Fast forward to August of 2015, nearly three years after Nate and I made our initial pledge, and we were faced with a decision. Fulfill our freshman prophecy, or keep our time on the streets of Tempe, Arizona confined to one street--Mill Avenue.
By this point in our lives, Nate and I were much better decision makers. Still roommates, we no longer needed suitcases to smuggle beer, we could openly wheel kegs into our apartment complex. (ASU is No. 1 in innovation for a reason).
Aided by the commitment of our good friend, Jake Garcia, to run with us, Nate and I decided to go for 26.2.
Even though almost three years had passed since I couldn't pick myself up from my dorm room shower, I wasn't going to let Jake replace me as Nate's running partner. I knew what 26.2 miles would do to my body, but I also maintained my burning desire to compete.
During the training process, I laid out a list of goals for myself: 1) Finish 2) Don't die 3) Make this the only marathon you ever run. Pretty simple.
But then, my 20-mile training run happened.
Regardless of what marathon training regimen you try, somewhere along the line, you're going to have to run 20 miles. This is the run that makes or breaks you. And it made me.
On a crisp winter morning in San Francisco over winter break, I ran 20 miles at a 6:30 pace, a run that completely redefined my perspective as a runner.
Upon arriving home, I raced to the computer to perform a quick Google search.
"Boston Marathon Qualifying Times."
It was on.
For men between the ages of 18 and 35, the Boston qualifying standard is three hours and five minutes.
I looked at my phone again, memorizing my 20-mile pace, and quickly began running the numbers. Immediately, I readjusted my goals.
1) Finish 2) Don't die 3) Make this the only marathon you ever run 4) Unless you qualify for Boston...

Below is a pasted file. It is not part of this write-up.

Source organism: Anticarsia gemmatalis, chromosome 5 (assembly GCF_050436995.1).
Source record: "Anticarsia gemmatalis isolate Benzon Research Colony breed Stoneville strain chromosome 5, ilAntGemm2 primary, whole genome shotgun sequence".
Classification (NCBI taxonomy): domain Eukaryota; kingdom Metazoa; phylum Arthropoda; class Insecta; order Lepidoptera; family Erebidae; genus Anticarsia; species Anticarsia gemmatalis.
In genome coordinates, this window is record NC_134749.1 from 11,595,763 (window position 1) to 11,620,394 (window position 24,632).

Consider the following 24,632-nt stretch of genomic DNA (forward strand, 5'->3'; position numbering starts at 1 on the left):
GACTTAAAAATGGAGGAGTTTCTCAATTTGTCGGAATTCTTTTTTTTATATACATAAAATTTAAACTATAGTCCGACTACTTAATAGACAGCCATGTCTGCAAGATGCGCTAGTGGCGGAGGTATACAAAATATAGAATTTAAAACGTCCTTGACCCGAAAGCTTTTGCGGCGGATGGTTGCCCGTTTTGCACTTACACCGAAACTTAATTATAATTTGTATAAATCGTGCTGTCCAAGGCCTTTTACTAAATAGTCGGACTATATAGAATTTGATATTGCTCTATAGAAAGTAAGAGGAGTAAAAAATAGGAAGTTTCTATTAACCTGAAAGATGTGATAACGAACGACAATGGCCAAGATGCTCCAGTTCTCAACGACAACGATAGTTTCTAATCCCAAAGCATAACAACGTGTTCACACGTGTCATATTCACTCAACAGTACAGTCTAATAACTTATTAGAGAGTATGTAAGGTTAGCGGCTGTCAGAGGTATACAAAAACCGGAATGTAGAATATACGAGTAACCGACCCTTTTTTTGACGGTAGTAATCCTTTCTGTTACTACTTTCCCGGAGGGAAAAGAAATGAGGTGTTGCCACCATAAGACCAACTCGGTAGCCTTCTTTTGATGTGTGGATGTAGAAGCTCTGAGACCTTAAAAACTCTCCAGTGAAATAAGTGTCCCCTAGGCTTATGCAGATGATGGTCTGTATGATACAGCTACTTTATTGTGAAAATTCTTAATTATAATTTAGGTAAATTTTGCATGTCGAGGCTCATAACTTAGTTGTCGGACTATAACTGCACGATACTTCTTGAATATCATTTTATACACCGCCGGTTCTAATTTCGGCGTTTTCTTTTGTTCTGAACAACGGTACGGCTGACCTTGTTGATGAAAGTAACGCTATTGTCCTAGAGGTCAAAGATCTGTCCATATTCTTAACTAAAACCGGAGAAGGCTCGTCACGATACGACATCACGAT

A month after my 20-mile training run, I toed the starting line and the rest was history.
After 26.2 miles, I crossed the finish line in 2 hours, 58 minutes and 12 seconds, all but guaranteeing my entry into the 2017 Boston Marathon.
The sick, empty, disturbing feelings I had after 13.1 miles my freshman year of college were amplified, but incredibly, the joy of accomplishment overwhelmed the pain.
Three years after collapsing on the finish line at the base of Mill Avenue (amazingly the only time I've ever collapsed on Mill), I sprinted past a clock reading 2:58:12 with a sense of pride that burns strong even today.
With Boston now on the horizon, the finish line resting at the 26.2 mile mark of the Arizona Rock N' Roll marathon had transformed. That finish line was now the starting line to the next chapter of my life.
January 2013--A post-race photo from the Arizona Rock N' Roll Half Marathon with Nate Skotak (right). The day that convinced me to never run again.
January 2016: A post-race photo from the Arizona Rock N' Roll Marathon with Jake Garcia (left) and Nate Skotak (center). Boston on my mind.
Over the next 90 days, Kerry Crowley will be documenting his road to the 2017 Boston Marathon with an assortment of first-person essays.